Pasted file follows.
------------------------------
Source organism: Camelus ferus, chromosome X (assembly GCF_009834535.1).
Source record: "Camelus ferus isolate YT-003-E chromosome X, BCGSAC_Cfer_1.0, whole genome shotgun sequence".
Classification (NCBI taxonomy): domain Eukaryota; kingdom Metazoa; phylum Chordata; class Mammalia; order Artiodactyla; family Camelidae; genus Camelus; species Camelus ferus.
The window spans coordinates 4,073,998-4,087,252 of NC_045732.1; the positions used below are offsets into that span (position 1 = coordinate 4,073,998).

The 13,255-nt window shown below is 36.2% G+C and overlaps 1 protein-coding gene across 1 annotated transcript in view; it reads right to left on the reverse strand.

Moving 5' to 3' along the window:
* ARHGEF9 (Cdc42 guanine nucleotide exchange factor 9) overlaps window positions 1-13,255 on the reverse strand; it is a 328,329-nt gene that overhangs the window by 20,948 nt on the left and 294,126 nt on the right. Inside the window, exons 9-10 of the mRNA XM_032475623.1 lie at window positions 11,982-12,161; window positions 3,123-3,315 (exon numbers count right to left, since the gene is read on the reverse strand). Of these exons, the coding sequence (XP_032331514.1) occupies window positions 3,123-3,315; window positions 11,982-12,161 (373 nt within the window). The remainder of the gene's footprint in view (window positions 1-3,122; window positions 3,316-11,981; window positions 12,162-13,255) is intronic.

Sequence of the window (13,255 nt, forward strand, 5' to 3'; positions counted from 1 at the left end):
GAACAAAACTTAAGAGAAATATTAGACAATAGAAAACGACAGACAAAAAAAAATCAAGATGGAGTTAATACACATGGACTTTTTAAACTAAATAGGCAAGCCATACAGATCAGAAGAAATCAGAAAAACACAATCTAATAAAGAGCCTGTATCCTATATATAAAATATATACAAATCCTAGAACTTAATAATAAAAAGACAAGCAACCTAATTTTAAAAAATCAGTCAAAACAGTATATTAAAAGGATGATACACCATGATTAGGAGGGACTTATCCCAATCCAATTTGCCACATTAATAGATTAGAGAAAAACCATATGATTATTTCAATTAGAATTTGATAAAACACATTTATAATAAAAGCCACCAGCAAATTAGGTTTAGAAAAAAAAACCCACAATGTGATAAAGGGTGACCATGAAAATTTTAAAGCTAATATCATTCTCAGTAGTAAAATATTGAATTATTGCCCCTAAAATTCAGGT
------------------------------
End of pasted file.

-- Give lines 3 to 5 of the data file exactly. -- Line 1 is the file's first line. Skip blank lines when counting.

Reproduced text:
Classification (NCBI taxonomy): domain Eukaryota; kingdom Metazoa; phylum Chordata; class Mammalia; order Artiodactyla; family Camelidae; genus Camelus; species Camelus ferus.
The window spans coordinates 4,073,998-4,087,252 of NC_045732.1; the positions used below are offsets into that span (position 1 = coordinate 4,073,998).

The 13,255-nt window shown below is 36.2% G+C and overlaps 1 protein-coding gene across 1 annotated transcript in view; it reads right to left on the reverse strand.